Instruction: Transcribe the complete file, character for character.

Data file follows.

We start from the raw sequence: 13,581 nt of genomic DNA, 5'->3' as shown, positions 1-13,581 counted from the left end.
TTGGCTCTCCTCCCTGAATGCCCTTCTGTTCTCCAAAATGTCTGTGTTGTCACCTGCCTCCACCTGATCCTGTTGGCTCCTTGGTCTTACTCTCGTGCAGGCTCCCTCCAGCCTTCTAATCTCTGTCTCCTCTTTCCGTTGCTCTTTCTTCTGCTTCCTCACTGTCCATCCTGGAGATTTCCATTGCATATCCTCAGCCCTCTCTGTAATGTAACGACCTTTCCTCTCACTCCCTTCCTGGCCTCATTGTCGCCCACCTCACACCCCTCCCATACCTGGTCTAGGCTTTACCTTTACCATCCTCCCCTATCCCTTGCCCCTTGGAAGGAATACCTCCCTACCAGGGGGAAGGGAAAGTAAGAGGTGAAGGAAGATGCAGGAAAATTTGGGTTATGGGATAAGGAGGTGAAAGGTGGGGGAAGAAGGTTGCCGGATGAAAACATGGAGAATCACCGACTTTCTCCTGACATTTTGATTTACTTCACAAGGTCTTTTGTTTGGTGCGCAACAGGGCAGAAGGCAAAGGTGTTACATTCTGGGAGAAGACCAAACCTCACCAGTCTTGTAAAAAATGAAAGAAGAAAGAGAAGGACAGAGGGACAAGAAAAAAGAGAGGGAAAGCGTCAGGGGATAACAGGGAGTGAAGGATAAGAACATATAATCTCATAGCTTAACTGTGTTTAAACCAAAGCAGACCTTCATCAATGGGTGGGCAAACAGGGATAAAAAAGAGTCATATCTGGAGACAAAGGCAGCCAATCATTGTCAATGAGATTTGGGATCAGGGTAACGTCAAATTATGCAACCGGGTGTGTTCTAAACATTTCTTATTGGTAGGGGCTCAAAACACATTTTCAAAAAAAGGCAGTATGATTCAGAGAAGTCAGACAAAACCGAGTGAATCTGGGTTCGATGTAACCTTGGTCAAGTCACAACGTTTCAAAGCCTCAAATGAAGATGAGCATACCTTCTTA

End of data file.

We start from the raw sequence: 13,581 nt of genomic DNA, 5'->3' as shown, positions 1-13,581 counted from the left end.
TTGGCTCTCCTCCCTGAATGCCCTTCTGTTCTCCAAAATGTCTGTGTTGTCACCTGCCTCCACCTGATCCTGTTGGCTCCTTGGTCTTACTCTCGTGCAGGCTCCCTCCAGCCTTCTAATCTCTGTCTCCTCTTTCCGTTGCTCTTTCTTCTGCTTCCTCACTGTCCATCCTGGAGATTTCCATTGCATATCCTCAGCCCTCTCTGTAATGTAACGACCTTTCCTCTCACTCCCTTCCTGGCCTCATTGTCGCCCACCTCACACCCCTCCCATACCTGGTCTAGGCTTTACCTTTACCATCCTCCCCTATCCCTTGCCCCTTGGAAGGAATACCTCCCTACCAGGGGGAAGGGAAAGTAAGAGGTGAAGGAAGATGCAGGAAAATTTGGGTTATGGGATAAGGAGGTGAAAGGTGGGGGAAGAAGGTTGCCGGATGAAAACATGGAGAATCACCGACTTTCTCCTGACATTTTGATTTACTTCACAAGGTCTTTTGTTTGGTGCGCAACAGGGCAGAAGGCAAAGGTGTTACATTCTGGGAGAAGACCAAACCTCACCAGTCTTGTAAAAAATGAAAGAAGAAAGAGAAGGACAGAGGGACAAGAAAAAAGAGAGGGAAAGCGTCAGGGGATAACAGGGAGTGAAGGATAAGAACATATAATCTCATAGCTTAACTGTGTTTAAACCAAAGCAGACCTTCATCAATGGGTGGGCAAACAGGGATAAAAAAGAGTCATATCTGGAGACAAAGGCAGCCAATCATTGTCAATGAGATTTGGGATCAGGGTAACGTCAAATTATGCAACCGGGTGTGTTCTAAACATTTCTTATTGGTAGGGGCTCAAAACACATTTTCAAAAAAAGGCAGTATGATTCAGAGAAGTCAGACAAAACCGAGTGAATCTGGGTTCGATGTAACCTTGGTCAAGTCACAACGTTTCAAAGCCTCAAATGAAGATGAGCATACCTTCTTA